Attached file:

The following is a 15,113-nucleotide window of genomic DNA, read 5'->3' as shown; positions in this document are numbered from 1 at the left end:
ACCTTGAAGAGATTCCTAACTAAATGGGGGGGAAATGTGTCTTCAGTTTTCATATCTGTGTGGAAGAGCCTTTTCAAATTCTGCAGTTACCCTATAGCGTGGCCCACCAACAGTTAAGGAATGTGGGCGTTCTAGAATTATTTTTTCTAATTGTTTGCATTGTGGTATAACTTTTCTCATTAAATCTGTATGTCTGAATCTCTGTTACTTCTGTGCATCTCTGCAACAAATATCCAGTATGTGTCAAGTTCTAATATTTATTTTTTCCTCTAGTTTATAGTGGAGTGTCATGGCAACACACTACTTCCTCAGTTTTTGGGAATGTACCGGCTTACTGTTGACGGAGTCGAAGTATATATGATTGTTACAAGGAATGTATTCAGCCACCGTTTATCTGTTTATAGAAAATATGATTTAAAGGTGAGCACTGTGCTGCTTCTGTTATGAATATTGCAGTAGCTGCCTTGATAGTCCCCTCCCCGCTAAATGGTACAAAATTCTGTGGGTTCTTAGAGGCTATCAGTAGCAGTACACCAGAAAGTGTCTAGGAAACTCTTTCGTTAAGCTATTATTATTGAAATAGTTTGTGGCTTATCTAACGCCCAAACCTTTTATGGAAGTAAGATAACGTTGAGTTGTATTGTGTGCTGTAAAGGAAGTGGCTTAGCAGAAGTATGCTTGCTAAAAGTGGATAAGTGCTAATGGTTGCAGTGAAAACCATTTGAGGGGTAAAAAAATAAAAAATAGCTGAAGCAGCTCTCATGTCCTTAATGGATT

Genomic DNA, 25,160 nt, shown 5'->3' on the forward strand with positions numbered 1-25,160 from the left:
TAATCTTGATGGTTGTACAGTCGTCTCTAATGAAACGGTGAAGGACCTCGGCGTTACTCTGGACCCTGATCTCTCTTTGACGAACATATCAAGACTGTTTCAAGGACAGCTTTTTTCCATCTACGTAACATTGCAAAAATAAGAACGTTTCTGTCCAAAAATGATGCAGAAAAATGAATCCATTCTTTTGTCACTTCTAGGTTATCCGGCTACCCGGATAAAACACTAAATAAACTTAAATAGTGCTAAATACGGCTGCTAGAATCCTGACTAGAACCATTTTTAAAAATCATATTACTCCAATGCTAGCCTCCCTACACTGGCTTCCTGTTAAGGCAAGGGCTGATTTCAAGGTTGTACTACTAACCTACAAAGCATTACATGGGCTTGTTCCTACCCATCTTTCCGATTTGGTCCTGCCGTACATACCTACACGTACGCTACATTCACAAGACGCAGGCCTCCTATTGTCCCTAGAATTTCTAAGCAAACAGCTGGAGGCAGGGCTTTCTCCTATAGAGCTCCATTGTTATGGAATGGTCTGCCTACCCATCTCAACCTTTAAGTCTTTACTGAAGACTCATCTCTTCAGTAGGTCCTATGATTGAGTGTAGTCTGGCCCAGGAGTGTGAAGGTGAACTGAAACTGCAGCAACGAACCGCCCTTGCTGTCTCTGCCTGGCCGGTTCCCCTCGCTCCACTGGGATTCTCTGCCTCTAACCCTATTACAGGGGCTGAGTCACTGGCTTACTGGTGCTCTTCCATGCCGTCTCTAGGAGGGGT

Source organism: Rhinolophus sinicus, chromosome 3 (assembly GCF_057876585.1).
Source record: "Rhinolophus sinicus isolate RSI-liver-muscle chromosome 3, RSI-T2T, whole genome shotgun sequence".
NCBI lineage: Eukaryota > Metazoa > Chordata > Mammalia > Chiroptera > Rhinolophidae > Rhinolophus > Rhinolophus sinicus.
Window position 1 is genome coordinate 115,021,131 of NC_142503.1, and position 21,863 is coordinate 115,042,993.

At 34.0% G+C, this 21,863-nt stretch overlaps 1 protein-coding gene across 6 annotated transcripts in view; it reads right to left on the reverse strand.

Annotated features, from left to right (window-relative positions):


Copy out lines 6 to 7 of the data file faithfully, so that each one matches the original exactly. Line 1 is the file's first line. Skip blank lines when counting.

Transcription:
Source record: "Rhinolophus sinicus isolate RSI-liver-muscle chromosome 3, RSI-T2T, whole genome shotgun sequence".
NCBI lineage: Eukaryota > Metazoa > Chordata > Mammalia > Chiroptera > Rhinolophidae > Rhinolophus > Rhinolophus sinicus.